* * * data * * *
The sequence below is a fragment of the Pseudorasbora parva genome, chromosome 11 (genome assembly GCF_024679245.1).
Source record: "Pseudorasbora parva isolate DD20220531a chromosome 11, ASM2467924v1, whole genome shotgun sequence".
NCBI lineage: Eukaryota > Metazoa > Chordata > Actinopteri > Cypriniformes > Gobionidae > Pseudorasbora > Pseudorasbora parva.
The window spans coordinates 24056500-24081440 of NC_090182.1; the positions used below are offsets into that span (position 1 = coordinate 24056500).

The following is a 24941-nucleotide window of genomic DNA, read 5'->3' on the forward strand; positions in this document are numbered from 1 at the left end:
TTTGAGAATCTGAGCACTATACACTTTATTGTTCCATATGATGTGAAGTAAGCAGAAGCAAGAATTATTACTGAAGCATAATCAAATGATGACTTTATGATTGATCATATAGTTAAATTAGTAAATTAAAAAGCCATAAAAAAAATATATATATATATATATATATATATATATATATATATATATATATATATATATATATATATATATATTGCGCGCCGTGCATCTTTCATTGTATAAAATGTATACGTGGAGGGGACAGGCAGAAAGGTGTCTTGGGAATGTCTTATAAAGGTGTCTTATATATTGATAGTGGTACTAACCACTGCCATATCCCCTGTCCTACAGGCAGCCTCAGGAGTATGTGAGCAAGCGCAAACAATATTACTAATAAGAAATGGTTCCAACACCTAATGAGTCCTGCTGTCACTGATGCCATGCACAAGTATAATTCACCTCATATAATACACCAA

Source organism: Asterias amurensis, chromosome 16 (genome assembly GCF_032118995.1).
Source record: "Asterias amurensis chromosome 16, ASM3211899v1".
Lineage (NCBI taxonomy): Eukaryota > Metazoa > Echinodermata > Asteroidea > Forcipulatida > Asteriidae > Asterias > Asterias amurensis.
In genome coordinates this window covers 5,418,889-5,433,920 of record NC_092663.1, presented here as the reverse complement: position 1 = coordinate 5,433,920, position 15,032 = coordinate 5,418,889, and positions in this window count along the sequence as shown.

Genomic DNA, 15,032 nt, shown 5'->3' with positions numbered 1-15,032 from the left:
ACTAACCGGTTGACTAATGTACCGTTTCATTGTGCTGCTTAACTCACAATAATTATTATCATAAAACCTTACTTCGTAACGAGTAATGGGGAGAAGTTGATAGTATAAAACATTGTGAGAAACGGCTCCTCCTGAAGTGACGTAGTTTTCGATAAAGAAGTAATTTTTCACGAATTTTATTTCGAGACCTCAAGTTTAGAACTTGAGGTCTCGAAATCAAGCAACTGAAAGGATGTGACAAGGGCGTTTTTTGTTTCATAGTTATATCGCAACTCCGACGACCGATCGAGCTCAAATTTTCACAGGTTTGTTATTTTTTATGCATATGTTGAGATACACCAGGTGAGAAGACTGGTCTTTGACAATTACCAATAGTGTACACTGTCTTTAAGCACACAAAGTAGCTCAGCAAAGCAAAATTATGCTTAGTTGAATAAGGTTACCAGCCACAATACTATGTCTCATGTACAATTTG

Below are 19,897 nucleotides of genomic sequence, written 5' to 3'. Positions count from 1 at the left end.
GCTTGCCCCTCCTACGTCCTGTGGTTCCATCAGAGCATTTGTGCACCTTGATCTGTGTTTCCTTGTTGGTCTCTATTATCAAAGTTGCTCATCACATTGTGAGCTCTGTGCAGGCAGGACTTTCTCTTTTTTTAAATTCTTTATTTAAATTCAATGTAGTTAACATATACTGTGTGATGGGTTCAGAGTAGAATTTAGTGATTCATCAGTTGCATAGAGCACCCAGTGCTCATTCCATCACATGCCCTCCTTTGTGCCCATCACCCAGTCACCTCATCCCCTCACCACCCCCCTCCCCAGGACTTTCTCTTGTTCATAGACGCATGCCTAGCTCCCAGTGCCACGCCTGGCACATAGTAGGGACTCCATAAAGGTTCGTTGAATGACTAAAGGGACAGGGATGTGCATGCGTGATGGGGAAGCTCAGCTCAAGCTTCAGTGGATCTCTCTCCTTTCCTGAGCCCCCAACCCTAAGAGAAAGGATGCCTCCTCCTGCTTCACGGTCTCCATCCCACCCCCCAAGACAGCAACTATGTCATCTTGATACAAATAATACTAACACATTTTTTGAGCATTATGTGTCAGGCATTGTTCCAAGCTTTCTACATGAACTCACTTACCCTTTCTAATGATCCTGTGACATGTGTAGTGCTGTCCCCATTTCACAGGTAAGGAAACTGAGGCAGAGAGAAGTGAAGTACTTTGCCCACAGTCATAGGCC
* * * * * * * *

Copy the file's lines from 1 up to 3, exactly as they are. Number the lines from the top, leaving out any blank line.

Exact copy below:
The sequence below is a fragment of the Pseudorasbora parva genome, chromosome 11 (genome assembly GCF_024679245.1).
Source record: "Pseudorasbora parva isolate DD20220531a chromosome 11, ASM2467924v1, whole genome shotgun sequence".
NCBI lineage: Eukaryota > Metazoa > Chordata > Actinopteri > Cypriniformes > Gobionidae > Pseudorasbora > Pseudorasbora parva.